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" Lear. O, let me not be mad, not mad, sweet heaven ! Keep me in temper : I would not be mad ! — Enter Gentleman. "
The Family Shakspeare: In Ten Volumes; in which Nothing is Added to the ... - Side 239
af William Shakespeare - 1818
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The Works of Shakespeare

William Shakespeare - 1864
...If thou wert my fool, nuncio, I'd have thee beaten for being old before thy time. LEAH. How's that? ep Eeady, my lord. LEAR. Come, boy. FOOL. She that's a maid now, and laughs at my departure, Shall not...
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Scraps. [An anthology, ed.] by H. Jenkins

esq Henry Jenkins - 1864
...his head in ; not to give it away to his daughters, and leave his horns without a case. — Sc. 5. Lear. O ! let me not be mad, not mad, sweet heaven ! Keep me in temper ; I would not be mad ! — Id. Cornwall. Why art thou angry ? Kent. That such a slave as this should wear a sword, Who wears...
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Shakspeare's tragedy of King Lear, with notes, adapted for schools and for ...

William Shakespeare - 1865
...beaten for being old before thy time. Lear. How's that ? Fool. Thou shouldst not have been old till thou hadst been wise. Lear. O let me not be mad, not...; Gent. Ready, my lord. Lear. Come, boy. [Exeunt. 1 To take't again perforce /] Lear perhaps here refers to Goneril's threat: ' Be then desired by her,...
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The Dramatic Works of William Shakespeare, with Biographical Introduction by ...

William Shakespeare - 1865
...Thou shouldst not have been old till thou hadst been wise. Lear. 0, let me not be mad, not mad, sweat heaven ! Keep me in temper : I would not be mad !...Enter Gentleman. How now ! are the horses ready? Gent. Heady, my lord. Lear. Come, boy. Fool. She that's a maid now, and laughs at my departure, Shall not...
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The Handy-volume Shakspeare, Bind 12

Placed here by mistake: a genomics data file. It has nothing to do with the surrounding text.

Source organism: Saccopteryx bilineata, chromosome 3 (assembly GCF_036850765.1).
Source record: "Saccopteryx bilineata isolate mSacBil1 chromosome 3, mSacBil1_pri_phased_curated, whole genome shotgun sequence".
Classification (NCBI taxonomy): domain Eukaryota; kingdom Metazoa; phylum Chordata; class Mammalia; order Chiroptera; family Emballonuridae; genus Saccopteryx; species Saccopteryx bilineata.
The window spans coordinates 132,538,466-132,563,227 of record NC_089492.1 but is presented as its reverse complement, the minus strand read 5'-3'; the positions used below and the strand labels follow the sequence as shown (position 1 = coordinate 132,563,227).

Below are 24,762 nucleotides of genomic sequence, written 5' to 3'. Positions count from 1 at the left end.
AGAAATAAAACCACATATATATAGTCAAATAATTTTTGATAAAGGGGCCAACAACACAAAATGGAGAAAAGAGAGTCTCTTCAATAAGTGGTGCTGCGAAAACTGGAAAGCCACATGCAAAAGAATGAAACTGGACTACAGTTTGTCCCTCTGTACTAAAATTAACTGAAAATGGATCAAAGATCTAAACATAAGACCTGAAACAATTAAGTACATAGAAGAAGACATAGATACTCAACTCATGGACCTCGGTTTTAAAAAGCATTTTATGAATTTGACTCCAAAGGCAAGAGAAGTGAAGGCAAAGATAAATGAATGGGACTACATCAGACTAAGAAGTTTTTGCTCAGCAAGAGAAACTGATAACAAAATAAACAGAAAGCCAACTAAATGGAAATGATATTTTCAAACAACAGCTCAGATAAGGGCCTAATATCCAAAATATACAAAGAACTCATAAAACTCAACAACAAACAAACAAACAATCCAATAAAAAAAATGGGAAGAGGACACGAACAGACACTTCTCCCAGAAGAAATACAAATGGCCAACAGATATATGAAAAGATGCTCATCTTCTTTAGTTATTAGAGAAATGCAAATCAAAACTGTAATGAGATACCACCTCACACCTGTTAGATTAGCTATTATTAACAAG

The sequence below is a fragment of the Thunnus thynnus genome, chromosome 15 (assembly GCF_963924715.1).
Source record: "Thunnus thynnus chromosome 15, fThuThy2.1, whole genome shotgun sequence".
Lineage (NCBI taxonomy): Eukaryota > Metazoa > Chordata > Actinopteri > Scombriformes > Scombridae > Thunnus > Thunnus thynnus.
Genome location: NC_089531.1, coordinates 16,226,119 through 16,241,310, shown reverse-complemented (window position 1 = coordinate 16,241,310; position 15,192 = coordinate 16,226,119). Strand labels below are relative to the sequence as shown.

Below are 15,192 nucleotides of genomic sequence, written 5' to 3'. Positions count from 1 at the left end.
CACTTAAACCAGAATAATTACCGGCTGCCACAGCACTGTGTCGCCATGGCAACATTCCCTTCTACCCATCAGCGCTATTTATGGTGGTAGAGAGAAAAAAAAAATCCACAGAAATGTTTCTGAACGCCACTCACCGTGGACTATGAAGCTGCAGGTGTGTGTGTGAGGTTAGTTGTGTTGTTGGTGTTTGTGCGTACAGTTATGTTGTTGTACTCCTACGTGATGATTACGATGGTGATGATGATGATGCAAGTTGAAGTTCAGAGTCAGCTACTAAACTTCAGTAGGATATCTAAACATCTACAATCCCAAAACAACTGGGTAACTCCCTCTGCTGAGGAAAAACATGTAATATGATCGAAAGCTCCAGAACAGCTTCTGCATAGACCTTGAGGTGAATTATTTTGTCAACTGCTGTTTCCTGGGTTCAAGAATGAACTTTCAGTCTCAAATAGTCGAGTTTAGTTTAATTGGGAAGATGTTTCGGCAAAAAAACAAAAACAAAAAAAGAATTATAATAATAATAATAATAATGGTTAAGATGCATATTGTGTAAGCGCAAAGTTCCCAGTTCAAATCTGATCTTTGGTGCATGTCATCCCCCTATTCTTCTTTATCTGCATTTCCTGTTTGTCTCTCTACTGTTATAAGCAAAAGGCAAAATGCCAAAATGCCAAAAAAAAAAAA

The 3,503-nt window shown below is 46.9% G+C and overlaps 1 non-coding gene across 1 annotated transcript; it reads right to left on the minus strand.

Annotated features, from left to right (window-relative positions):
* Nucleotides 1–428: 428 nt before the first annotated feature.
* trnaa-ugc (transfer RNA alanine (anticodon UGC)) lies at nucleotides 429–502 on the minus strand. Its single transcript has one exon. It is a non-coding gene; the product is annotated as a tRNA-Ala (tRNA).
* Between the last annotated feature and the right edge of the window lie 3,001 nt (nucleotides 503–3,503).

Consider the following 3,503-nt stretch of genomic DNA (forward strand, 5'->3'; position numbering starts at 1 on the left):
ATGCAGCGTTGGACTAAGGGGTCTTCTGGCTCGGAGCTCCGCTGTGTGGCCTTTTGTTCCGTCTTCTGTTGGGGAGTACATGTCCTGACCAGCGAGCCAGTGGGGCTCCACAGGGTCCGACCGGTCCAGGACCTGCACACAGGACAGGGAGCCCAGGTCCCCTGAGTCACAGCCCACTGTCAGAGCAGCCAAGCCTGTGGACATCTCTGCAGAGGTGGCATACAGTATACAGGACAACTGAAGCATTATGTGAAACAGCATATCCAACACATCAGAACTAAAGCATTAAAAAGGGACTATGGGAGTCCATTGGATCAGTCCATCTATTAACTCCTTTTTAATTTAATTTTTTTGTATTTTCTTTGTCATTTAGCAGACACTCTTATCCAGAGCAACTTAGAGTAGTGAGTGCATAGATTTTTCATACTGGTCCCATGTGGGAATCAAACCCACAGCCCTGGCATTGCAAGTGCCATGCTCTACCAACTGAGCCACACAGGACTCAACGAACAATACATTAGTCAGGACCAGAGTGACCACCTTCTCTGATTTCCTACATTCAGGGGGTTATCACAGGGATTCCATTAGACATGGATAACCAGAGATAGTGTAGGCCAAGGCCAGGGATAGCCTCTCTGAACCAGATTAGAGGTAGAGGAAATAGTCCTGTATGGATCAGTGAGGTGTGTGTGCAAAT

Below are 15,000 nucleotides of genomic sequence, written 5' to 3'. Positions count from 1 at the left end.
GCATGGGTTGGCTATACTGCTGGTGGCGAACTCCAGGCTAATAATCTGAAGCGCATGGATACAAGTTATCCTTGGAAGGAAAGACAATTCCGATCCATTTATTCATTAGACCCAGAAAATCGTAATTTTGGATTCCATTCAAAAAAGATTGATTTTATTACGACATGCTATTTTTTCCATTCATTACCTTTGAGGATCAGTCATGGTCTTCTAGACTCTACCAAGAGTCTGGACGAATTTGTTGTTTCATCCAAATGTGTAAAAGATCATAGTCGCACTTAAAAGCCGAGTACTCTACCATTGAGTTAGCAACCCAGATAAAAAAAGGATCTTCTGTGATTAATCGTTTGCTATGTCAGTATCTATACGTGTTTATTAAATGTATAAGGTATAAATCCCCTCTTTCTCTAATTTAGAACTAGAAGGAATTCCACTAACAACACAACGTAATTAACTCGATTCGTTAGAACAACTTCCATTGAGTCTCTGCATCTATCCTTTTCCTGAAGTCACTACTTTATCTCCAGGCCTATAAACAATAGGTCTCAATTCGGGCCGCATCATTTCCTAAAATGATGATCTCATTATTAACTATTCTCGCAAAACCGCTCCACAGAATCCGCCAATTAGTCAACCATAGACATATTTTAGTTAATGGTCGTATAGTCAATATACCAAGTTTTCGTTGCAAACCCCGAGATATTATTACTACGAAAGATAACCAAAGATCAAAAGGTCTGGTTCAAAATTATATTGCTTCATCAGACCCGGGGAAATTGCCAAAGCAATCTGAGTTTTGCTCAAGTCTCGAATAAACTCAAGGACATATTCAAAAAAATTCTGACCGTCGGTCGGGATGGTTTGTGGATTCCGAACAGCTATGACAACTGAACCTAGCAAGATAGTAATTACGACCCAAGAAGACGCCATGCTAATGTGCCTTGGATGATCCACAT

William Shakespeare - 1867
...beaten for being old before thy time. Lear. How's that ? Fool. Thou shouldst not have been old till thou hadst been wise. Lear. O let me not be mad, not...horses ready ? Gent. Ready, my lord. Lear. Come, boy. Fool. She that's a maid now, and laughs at my departure, Shall not be a maid long, unless things be...
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Aspects of King Lear

Kenneth Muir, Stanley Wells - 1982 - 95 sider
...to drive his master mad. At the end of the Act Lear has his first serious premonition of insanity: O, let me not be mad, not mad, sweet heaven ! Keep me in temper: I would not be mad ! The second great shock comes in the second act when Lear f1nds Kent in the stocks. This causes the...
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Madness in Literature

Lillian Feder - 1983 - 352 sider
...himself overwhelmed by his own impulses and emotions. He struggles for psychic control, but his cry: O! let me not be mad, not mad, sweet heaven; Keep me in temper; I would not be mad! (i, v, 47-48) is an acknowledgement of unknown forces within which have begun to undermine his customary...
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The Woman's Part: Feminist Criticism of Shakespeare

Carolyn Ruth Swift Lenz, Gayle Greene, Carol Thomas Neely - 1980 - 348 sider
...Shall break into a hundred thousand flaws Or ere I'll weep. O Fool, I shall go mad! (11.iv. 279-83) O, let me not be mad, not mad, sweet heaven! Keep me in temper; I would not be mad! (1^.45-46) It is not Lear who annihilates his enemies, calling down curses on the reproductive organs...
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Shakespeare's Tragedies: An Introduction

Dieter Mehl - 1986 - 272 sider
...overwhelming experience, an experience too radical to be absorbed by the usual process of mental adjustment: O let me not be mad, not mad, sweet heaven! Keep me in temper; I would not be mad! (1.5.43-4) Unlike Othello, Lear is so completely uprooted by his disillusioning experience that the...
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Figures in a Renaissance Context

C. A. Patrides - 1989 - 346 sider
...beaten for being old before thy time. Lear: How's that? Fool: Thou shouldst not have been old till thou hadst been wise. Lear: O, let me not be mad,...sweet heaven! Keep me in temper: I would not be mad. (Lv.37-51) Nor may we sidestep the Fool's relationship with the developing tradition that looms behind...
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